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The Stopler – Samuelson Theorem | International Trade | Economics


In this article we will discuss about the Stopler – Samuelson theorem of international trade.

The H-O theory determined that the labour- abundant country specialises in the export of labour- intensive commodity while capital-abundant country specialises in the export of capital-intensive commodity. The factor price equalisation theory suggested that the trade would lead towards such movements in the factor prices that the factor price differentials would get reduced and ultimately eliminated.

In what way the international trade and relative changes in the factor prices would affect the distribution of income, was worked out by W.F. Stopler and Paul Samuelson on the basis of the H-O theory. The theorem developed by these writers stated that commencement of free international trade would benefit the relatively abundant factor and hurt the relatively scarce factor of production.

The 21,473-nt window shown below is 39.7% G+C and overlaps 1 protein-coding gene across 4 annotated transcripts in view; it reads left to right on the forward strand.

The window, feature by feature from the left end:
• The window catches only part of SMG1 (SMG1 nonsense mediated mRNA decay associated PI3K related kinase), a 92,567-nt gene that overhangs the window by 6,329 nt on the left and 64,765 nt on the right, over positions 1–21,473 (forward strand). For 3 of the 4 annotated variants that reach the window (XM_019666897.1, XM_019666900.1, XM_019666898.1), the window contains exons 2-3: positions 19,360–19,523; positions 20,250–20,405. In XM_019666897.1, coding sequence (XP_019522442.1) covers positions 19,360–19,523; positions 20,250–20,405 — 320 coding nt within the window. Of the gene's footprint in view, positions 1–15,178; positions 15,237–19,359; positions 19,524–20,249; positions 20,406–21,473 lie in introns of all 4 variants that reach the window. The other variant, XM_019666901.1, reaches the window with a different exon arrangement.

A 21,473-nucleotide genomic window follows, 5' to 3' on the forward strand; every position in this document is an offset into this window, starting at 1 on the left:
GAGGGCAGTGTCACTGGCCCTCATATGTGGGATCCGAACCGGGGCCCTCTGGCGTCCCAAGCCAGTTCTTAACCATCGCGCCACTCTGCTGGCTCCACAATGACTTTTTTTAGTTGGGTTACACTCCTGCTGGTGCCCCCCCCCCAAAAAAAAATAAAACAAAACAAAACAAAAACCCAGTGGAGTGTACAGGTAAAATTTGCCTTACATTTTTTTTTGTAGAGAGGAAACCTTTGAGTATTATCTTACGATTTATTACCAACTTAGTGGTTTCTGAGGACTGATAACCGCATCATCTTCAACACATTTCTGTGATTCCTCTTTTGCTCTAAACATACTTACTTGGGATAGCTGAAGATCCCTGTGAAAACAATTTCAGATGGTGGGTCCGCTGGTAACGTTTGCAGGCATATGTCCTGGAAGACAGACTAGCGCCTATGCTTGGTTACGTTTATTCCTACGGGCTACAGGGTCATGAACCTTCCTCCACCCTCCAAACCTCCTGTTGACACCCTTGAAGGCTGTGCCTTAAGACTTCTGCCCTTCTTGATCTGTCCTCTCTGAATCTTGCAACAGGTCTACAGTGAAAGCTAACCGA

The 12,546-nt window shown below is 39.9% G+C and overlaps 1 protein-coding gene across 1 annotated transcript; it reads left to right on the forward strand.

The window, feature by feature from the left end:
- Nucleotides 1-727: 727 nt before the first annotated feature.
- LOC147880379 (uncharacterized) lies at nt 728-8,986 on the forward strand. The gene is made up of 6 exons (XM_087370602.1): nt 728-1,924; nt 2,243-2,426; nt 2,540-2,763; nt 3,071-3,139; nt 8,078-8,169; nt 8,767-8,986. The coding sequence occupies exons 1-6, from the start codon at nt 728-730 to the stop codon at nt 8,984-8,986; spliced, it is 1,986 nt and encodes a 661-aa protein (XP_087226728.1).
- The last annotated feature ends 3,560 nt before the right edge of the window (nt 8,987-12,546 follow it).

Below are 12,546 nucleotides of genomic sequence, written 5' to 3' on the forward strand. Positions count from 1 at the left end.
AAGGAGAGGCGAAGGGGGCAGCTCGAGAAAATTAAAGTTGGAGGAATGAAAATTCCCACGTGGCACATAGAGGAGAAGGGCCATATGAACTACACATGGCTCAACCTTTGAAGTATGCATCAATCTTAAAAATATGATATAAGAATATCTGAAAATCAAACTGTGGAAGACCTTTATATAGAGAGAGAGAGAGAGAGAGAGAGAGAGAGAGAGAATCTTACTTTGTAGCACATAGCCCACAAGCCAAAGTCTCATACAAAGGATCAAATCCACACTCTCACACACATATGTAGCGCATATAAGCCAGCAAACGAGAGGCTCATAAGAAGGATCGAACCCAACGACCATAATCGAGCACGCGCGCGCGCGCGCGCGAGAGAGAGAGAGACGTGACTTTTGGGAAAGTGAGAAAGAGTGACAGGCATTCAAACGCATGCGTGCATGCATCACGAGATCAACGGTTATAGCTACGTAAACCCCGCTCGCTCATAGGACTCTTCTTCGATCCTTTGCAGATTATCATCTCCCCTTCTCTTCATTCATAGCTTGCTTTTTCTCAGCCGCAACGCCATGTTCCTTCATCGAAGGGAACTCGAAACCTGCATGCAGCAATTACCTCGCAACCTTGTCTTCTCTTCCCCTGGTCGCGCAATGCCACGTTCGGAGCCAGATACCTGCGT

Assumptions of the Stopler-Samuelson Theorem:


The theorem developed by these two writers, called as Stopler-Samuelson Theorem, rests upon the following main assumptions:

(i) One of the two trading countries, considered for analysis, produces two commodities—cloth and steel, and employs only two factors—labour and capital.

(ii) The production function for each of the two commodities is homogenous of first degree. It implies that the production is governed by constant returns to scale.

(iii) Both labour and capital are fully employed.


(iv) The two factors of production are fixed in supply.

(v) The conditions of perfect competition exist both in the product and factor markets.

(vi) The given country is labour-abundant and capital-scarce.

(vii) The cloth is labour-intensive good while steel is capital-intensive good.


(viii) The international terms of trade are fixed.

(ix) Neither commodity is the input in the production of the other commodity.

(x) Both the factors are mobile between two industries or sectors but these are not mobile between the two countries.

(xi) There is an absence of transport costs.

Given the above assumptions, the Stopler- Samuelson Theorem can be explained through Edgeworth Box shown in Fig. 8.10.

In Fig. 8.10, the Edgeworth box shows that the given country is labour-abundant and capital-scarce. A is the origin for labour-intensive goods—cloth and C is the point of origin for the capital-intensive good—steel. AC is the non-linear contract curve sagging below. In the absence of trade, production takes place at R, which is the point of tangency of isoquant X0 of cloth, isoquant Y0 of steel and the factor price line P0P0.